Monday Morning and Promise Land

Monday morning came early as we were (again) awakened by the blasting sound of the Muslim call to prayer.  The mosque next door had some seriously impressive loudspeakers attached to the minaret, and it was just as successful at rattling us out of bed as it was at rattling our windows.  This occurred five times per day and the first was at 5:00 AM sharp. It had awoken us the first couple of days as well, prompting my friend Paul and I to get up and pray to OUR God.  With each passing morning our prayer times became more and more intense, as if we were praying against the uninvited deception being broadcasted into every home throughout the region.  If you aren’t familiar with the calls, they are basically intended to deliver the substance of Islamic beliefs and spiritual ideology to everyone within earshot.  It is the pronouncing of their statement of faith, which is “There is no deity but God, and Muhammad is the messenger of God”.  This adds to the tangible feeling of spiritual warfare that is already evident every time I am in India.  Maybe it is because I am sheltered from the reality of this battle back home.  Maybe I just don’t think about it enough.  Either way, experiencing this reality again really stirred us to readily engage in spiritual combat.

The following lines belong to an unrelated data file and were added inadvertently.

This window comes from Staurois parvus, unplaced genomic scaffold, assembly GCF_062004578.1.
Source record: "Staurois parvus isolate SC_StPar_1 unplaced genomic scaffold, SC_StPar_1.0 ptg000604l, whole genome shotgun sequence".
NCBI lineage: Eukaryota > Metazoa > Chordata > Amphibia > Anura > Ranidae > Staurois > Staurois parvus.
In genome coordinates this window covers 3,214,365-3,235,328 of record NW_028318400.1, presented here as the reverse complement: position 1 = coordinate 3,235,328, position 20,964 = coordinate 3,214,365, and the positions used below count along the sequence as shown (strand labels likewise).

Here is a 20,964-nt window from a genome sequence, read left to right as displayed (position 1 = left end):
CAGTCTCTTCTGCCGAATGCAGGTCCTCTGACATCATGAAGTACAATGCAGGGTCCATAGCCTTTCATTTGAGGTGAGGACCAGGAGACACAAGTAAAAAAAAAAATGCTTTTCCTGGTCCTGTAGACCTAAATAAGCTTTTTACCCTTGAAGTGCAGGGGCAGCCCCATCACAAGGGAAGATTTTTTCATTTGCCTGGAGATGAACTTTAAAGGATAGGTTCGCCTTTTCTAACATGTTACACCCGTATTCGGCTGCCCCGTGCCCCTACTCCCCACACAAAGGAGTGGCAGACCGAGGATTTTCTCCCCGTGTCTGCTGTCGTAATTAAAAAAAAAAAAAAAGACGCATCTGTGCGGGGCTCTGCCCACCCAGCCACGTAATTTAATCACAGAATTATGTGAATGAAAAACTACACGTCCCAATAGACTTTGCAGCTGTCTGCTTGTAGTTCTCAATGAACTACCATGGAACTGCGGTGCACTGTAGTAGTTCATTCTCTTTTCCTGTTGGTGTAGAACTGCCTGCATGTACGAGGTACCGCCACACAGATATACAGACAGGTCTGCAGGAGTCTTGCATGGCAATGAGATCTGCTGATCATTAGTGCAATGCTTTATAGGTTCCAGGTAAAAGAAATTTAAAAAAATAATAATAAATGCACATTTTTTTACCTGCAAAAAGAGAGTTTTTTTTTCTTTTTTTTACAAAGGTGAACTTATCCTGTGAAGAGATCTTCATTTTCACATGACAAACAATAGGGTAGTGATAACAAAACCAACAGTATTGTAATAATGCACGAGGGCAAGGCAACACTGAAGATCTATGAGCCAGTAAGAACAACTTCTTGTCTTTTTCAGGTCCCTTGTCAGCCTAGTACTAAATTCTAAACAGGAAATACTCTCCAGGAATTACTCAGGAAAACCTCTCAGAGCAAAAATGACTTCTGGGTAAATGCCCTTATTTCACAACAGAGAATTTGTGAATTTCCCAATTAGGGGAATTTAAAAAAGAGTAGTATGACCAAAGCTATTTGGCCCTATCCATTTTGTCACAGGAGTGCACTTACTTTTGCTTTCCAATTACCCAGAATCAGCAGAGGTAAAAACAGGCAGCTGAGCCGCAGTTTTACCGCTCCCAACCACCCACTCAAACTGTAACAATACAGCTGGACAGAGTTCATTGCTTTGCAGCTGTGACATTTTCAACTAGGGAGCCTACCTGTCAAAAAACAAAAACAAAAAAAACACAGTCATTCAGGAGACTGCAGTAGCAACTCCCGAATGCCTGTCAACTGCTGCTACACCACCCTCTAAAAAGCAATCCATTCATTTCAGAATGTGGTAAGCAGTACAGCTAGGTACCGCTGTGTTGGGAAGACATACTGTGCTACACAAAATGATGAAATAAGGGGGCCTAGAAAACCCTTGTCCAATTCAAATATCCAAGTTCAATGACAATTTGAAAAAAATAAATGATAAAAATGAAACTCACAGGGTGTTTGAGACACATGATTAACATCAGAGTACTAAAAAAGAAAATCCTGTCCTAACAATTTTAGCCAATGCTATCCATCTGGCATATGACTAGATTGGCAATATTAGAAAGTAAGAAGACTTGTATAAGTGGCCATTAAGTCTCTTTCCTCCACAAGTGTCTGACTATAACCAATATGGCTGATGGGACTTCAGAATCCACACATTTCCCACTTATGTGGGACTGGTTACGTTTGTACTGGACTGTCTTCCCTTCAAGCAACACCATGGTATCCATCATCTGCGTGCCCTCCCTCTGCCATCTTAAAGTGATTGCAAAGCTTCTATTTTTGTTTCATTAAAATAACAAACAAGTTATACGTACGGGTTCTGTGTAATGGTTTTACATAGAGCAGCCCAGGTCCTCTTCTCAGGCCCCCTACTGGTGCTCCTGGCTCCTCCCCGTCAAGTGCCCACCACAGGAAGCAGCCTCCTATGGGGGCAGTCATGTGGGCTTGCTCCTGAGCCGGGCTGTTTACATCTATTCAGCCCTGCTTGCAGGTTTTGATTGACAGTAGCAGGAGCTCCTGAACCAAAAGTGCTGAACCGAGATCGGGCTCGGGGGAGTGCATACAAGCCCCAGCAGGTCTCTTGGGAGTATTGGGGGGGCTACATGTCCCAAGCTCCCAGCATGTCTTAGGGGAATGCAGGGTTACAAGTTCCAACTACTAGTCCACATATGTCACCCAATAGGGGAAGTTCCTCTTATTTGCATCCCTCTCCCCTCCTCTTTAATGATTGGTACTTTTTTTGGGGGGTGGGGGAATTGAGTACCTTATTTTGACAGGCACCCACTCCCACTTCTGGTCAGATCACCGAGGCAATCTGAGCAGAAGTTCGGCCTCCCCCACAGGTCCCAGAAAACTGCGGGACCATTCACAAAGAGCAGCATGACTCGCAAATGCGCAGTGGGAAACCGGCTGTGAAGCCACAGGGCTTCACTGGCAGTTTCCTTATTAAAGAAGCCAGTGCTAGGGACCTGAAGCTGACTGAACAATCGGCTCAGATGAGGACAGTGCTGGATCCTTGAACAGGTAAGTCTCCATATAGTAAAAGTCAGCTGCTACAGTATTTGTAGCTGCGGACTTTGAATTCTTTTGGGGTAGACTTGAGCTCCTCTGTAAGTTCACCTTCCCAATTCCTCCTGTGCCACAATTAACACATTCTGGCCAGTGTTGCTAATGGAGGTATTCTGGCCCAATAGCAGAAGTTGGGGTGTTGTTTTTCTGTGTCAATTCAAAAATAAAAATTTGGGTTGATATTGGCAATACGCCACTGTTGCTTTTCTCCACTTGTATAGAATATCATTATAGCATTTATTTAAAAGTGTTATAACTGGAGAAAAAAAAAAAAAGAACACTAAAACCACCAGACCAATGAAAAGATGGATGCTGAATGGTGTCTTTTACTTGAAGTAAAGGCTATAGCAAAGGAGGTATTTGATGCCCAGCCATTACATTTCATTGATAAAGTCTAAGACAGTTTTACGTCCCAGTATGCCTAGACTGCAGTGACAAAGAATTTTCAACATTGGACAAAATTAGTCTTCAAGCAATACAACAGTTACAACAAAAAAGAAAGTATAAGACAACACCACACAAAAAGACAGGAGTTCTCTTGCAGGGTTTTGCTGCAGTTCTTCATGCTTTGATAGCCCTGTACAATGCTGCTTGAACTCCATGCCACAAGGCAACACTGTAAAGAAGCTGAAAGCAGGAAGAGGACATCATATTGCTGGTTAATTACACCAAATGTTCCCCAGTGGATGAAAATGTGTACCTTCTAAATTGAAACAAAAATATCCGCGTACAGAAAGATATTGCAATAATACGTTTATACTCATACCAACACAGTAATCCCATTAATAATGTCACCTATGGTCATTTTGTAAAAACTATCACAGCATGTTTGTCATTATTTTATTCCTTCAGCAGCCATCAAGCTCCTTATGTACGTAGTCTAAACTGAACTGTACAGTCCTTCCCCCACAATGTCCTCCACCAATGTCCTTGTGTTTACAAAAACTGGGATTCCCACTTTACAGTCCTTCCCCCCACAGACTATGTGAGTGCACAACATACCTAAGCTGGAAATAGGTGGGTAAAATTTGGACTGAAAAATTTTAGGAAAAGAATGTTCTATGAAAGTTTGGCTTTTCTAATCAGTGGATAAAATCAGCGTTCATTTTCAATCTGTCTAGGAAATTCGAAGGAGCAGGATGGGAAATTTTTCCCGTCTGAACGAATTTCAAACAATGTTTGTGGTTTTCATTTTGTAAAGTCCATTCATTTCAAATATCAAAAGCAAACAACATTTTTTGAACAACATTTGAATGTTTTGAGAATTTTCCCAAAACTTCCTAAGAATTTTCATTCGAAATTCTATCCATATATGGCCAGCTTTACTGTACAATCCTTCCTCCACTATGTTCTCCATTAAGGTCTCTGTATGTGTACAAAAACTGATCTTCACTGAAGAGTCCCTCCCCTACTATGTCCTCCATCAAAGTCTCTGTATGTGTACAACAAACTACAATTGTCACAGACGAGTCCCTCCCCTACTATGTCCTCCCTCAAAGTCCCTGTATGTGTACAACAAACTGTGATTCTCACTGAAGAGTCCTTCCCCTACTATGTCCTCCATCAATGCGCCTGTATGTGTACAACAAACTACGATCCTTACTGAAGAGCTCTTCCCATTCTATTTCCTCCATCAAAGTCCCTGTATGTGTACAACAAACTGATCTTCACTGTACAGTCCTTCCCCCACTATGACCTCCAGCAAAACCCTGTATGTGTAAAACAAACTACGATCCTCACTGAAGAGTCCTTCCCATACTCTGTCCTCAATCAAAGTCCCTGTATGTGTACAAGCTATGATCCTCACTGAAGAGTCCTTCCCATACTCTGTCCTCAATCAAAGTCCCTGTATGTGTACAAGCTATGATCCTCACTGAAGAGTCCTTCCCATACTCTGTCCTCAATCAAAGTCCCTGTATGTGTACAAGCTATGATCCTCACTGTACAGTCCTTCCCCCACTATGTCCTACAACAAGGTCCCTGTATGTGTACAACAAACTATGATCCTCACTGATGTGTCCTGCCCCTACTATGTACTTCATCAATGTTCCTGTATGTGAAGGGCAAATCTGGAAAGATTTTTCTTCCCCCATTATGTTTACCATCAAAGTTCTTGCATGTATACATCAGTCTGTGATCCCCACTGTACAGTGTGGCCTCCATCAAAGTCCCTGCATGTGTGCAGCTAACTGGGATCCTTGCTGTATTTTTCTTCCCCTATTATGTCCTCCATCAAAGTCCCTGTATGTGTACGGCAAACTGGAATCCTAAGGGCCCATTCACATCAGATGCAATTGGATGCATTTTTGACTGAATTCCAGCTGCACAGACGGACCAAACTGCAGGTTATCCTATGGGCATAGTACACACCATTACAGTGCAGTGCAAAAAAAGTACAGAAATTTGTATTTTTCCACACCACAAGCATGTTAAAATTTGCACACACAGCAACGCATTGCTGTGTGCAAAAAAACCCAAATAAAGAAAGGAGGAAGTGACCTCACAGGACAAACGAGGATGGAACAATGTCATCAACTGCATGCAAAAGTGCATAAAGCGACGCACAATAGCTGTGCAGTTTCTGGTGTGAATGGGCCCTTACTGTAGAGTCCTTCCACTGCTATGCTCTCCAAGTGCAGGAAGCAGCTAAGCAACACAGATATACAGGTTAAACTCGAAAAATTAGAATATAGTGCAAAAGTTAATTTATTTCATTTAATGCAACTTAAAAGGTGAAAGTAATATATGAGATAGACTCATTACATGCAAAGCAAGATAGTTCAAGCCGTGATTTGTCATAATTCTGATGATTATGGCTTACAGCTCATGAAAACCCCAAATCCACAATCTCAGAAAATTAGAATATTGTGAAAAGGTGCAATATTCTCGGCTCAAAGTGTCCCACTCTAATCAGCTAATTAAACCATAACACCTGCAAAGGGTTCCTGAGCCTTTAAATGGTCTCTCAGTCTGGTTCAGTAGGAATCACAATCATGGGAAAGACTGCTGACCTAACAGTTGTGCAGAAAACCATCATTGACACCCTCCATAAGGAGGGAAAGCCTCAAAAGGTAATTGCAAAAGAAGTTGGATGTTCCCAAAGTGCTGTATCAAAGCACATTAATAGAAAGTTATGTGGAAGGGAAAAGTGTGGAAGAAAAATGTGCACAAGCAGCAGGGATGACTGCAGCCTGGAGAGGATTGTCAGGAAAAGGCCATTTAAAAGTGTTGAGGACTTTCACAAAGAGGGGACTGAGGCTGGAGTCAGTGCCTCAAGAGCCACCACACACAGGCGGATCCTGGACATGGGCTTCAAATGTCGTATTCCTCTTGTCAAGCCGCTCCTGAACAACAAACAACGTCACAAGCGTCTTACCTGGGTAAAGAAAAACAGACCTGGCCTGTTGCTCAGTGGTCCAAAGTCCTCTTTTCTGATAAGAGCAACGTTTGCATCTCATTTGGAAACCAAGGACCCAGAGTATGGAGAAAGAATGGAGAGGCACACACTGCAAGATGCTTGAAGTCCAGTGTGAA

I would like to make mention here of my friend and roommate Paul. Paul is a gruff Navy vet, a roofer by trade, and honestly the first time I met him I wasn’t sure if I liked him. He was kind of loud and straight forward in his approach to people (pretty much the opposite of my personality) and I wasn’t completely fired up about being paired up with him for a trip around the world.  That was right before we traveled to India together in January of 2011.  Here is what I have learned about Paul having done this trip twice together:  He is a true evangelist and teacher with a tremendous heart for other people and for missions.  He is an intercessor at his core and loves India almost as much as I do.  He has become a great friend and really blessed me by hanging out with him more than he will ever know.  Now, no one tell him I wrote that or he might push me down next time he sees me.  Seriously though, this is one of my favorite things about doing mission trips with people.  You develop a camaraderie and friendship with people you may have never truly taken the time to get to know.  You will forever share memories of the trip with these people and collectively you never forget what God did. When you link arms with people to accomplish a common goal like this, you find out what kind of character they truly possesses.  I have been blessed that in both of my experiences doing this, EVERY team member that has traveled with us have blown me away by the integrity that they walk in.  They have all challenged me just by the way they serve Jesus.